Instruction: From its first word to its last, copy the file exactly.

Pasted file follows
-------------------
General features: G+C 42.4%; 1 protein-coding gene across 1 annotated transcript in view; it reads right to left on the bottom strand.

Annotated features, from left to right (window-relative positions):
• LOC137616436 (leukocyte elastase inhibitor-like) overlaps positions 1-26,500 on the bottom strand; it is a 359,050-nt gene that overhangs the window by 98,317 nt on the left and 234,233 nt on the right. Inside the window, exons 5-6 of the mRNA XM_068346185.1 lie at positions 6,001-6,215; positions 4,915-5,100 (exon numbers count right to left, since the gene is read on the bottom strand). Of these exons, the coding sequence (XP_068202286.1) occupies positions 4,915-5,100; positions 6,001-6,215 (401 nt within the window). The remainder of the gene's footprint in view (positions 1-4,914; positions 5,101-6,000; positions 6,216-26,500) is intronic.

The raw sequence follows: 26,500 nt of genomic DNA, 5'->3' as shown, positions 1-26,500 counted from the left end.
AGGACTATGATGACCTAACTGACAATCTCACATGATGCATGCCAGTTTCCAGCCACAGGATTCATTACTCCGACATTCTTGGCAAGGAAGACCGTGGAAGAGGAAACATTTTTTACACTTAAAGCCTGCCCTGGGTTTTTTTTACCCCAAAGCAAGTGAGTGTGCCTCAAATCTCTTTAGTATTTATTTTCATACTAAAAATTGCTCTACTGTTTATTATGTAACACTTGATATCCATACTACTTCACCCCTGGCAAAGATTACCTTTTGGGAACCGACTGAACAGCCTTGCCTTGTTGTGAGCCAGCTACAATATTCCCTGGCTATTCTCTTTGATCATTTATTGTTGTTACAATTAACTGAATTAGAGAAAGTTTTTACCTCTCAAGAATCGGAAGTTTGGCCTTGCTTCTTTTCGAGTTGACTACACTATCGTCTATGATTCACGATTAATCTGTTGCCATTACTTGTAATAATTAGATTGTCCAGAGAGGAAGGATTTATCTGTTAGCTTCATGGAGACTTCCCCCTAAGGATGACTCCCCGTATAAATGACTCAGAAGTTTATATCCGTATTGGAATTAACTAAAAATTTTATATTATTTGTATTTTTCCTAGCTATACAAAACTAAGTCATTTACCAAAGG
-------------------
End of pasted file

General features: G+C 42.4%; 1 protein-coding gene across 1 annotated transcript in view; it reads right to left on the bottom strand.

Annotated features, from left to right (window-relative positions):
• LOC137616436 (leukocyte elastase inhibitor-like) overlaps positions 1-26,500 on the bottom strand; it is a 359,050-nt gene that overhangs the window by 98,317 nt on the left and 234,233 nt on the right. Inside the window, exons 5-6 of the mRNA XM_068346185.1 lie at positions 6,001-6,215; positions 4,915-5,100 (exon numbers count right to left, since the gene is read on the bottom strand). Of these exons, the coding sequence (XP_068202286.1) occupies positions 4,915-5,100; positions 6,001-6,215 (401 nt within the window). The remainder of the gene's footprint in view (positions 1-4,914; positions 5,101-6,000; positions 6,216-26,500) is intronic.

The raw sequence follows: 26,500 nt of genomic DNA, 5'->3' as shown, positions 1-26,500 counted from the left end.
AGGACTATGATGACCTAACTGACAATCTCACATGATGCATGCCAGTTTCCAGCCACAGGATTCATTACTCCGACATTCTTGGCAAGGAAGACCGTGGAAGAGGAAACATTTTTTACACTTAAAGCCTGCCCTGGGTTTTTTTTACCCCAAAGCAAGTGAGTGTGCCTCAAATCTCTTTAGTATTTATTTTCATACTAAAAATTGCTCTACTGTTTATTATGTAACACTTGATATCCATACTACTTCACCCCTGGCAAAGATTACCTTTTGGGAACCGACTGAACAGCCTTGCCTTGTTGTGAGCCAGCTACAATATTCCCTGGCTATTCTCTTTGATCATTTATTGTTGTTACAATTAACTGAATTAGAGAAAGTTTTTACCTCTCAAGAATCGGAAGTTTGGCCTTGCTTCTTTTCGAGTTGACTACACTATCGTCTATGATTCACGATTAATCTGTTGCCATTACTTGTAATAATTAGATTGTCCAGAGAGGAAGGATTTATCTGTTAGCTTCATGGAGACTTCCCCCTAAGGATGACTCCCCGTATAAATGACTCAGAAGTTTATATCCGTATTGGAATTAACTAAAAATTTTATATTATTTGTATTTTTCCTAGCTATACAAAACTAAGTCATTTACCAAAGG